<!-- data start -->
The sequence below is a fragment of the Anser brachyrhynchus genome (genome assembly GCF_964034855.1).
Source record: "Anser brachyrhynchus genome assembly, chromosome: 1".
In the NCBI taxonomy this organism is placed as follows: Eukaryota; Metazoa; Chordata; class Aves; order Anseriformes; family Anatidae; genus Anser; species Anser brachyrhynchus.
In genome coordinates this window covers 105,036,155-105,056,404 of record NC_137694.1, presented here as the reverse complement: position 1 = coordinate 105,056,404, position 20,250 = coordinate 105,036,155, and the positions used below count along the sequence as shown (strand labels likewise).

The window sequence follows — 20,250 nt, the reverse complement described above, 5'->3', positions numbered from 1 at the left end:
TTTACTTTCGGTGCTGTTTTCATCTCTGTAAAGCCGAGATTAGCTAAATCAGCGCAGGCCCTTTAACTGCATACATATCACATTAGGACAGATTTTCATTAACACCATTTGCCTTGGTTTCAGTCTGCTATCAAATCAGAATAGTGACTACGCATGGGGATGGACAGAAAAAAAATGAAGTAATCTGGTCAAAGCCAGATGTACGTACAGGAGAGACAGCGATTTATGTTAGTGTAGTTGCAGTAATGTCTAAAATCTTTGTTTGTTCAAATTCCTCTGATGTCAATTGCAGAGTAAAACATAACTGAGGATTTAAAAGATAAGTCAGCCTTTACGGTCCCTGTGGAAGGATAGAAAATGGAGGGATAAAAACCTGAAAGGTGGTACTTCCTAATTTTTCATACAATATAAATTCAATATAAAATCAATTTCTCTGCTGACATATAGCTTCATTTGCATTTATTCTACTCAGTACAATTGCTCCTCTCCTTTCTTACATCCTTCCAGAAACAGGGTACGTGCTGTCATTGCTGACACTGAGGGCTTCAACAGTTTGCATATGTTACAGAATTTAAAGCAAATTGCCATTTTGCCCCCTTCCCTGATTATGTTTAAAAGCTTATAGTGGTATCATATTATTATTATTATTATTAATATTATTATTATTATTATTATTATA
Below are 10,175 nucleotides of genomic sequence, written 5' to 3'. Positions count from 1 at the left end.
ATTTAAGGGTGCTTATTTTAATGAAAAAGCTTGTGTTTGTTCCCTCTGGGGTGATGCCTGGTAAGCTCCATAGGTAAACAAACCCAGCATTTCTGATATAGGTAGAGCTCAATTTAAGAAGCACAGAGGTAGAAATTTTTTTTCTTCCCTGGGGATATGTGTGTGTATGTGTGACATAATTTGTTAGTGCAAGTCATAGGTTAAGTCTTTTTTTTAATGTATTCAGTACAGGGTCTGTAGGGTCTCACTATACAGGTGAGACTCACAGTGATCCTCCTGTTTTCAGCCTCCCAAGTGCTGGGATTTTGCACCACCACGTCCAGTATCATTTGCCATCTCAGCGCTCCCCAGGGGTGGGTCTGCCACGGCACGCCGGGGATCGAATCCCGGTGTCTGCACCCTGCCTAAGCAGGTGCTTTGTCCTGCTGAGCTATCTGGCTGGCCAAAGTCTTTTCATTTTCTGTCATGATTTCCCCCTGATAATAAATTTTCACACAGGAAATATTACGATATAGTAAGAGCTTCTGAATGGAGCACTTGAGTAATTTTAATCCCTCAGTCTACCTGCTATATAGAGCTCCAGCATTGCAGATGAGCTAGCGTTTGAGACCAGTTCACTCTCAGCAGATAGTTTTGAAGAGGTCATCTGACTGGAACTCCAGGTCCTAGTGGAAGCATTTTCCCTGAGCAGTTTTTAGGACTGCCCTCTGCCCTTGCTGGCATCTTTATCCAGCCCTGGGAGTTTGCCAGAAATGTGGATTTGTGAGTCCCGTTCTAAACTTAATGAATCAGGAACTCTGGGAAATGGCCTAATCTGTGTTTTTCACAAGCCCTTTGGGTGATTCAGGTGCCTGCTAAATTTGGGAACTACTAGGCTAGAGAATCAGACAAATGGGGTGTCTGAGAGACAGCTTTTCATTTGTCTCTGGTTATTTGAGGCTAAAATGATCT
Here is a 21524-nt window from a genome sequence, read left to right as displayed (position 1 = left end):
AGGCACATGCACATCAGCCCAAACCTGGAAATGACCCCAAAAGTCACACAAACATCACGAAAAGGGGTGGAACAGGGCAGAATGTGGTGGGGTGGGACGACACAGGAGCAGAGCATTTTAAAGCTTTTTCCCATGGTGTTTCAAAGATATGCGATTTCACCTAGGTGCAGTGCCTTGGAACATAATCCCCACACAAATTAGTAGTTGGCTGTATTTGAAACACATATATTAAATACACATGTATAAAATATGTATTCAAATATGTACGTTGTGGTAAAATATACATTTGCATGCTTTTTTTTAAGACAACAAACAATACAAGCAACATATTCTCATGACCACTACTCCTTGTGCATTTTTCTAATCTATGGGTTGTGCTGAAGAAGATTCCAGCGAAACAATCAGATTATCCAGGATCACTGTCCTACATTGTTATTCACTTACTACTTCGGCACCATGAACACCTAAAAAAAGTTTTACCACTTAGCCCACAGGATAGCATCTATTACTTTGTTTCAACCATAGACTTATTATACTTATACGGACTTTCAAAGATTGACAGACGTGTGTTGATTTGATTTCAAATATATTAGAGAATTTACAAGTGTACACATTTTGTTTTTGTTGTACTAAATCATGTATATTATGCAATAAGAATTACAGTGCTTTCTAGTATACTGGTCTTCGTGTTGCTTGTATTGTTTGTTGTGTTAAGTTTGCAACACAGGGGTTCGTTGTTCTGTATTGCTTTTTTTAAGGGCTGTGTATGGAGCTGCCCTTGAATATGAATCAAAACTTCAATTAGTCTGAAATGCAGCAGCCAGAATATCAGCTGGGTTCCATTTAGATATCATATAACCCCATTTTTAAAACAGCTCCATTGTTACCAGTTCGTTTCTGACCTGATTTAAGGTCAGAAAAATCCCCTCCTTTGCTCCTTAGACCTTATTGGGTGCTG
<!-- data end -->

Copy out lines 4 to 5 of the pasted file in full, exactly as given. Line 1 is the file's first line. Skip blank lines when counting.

In genome coordinates this window covers 105,036,155-105,056,404 of record NC_137694.1, presented here as the reverse complement: position 1 = coordinate 105,056,404, position 20,250 = coordinate 105,036,155, and the positions used below count along the sequence as shown (strand labels likewise).

The window sequence follows — 20,250 nt, the reverse complement described above, 5'->3', positions numbered from 1 at the left end: